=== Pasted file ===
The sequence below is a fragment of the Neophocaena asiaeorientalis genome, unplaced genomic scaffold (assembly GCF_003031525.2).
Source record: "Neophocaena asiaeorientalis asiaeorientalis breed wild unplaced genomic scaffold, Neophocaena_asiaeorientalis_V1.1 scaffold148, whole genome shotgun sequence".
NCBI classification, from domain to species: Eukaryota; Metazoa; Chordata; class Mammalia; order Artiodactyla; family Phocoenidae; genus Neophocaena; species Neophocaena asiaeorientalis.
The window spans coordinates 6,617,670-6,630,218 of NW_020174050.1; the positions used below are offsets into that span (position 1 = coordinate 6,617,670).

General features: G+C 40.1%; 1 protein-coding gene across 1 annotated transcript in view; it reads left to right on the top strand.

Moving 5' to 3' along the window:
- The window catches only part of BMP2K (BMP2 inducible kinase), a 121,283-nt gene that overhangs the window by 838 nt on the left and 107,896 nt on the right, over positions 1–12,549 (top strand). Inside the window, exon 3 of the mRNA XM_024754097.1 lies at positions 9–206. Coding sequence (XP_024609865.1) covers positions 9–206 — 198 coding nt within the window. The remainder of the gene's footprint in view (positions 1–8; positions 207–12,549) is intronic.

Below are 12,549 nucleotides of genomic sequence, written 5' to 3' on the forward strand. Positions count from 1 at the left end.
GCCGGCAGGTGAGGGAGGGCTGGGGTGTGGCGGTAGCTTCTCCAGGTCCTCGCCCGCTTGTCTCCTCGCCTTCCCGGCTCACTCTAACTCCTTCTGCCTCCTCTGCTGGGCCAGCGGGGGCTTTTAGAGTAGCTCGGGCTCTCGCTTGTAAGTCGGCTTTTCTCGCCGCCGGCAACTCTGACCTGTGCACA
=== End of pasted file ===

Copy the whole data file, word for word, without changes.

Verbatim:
The sequence below is a fragment of the Neophocaena asiaeorientalis genome, unplaced genomic scaffold (assembly GCF_003031525.2).
Source record: "Neophocaena asiaeorientalis asiaeorientalis breed wild unplaced genomic scaffold, Neophocaena_asiaeorientalis_V1.1 scaffold148, whole genome shotgun sequence".
NCBI classification, from domain to species: Eukaryota; Metazoa; Chordata; class Mammalia; order Artiodactyla; family Phocoenidae; genus Neophocaena; species Neophocaena asiaeorientalis.
The window spans coordinates 6,617,670-6,630,218 of NW_020174050.1; the positions used below are offsets into that span (position 1 = coordinate 6,617,670).

General features: G+C 40.1%; 1 protein-coding gene across 1 annotated transcript in view; it reads left to right on the top strand.

Moving 5' to 3' along the window:
- The window catches only part of BMP2K (BMP2 inducible kinase), a 121,283-nt gene that overhangs the window by 838 nt on the left and 107,896 nt on the right, over positions 1–12,549 (top strand). Inside the window, exon 3 of the mRNA XM_024754097.1 lies at positions 9–206. Coding sequence (XP_024609865.1) covers positions 9–206 — 198 coding nt within the window. The remainder of the gene's footprint in view (positions 1–8; positions 207–12,549) is intronic.

Below are 12,549 nucleotides of genomic sequence, written 5' to 3' on the forward strand. Positions count from 1 at the left end.
GCCGGCAGGTGAGGGAGGGCTGGGGTGTGGCGGTAGCTTCTCCAGGTCCTCGCCCGCTTGTCTCCTCGCCTTCCCGGCTCACTCTAACTCCTTCTGCCTCCTCTGCTGGGCCAGCGGGGGCTTTTAGAGTAGCTCGGGCTCTCGCTTGTAAGTCGGCTTTTCTCGCCGCCGGCAACTCTGACCTGTGCACA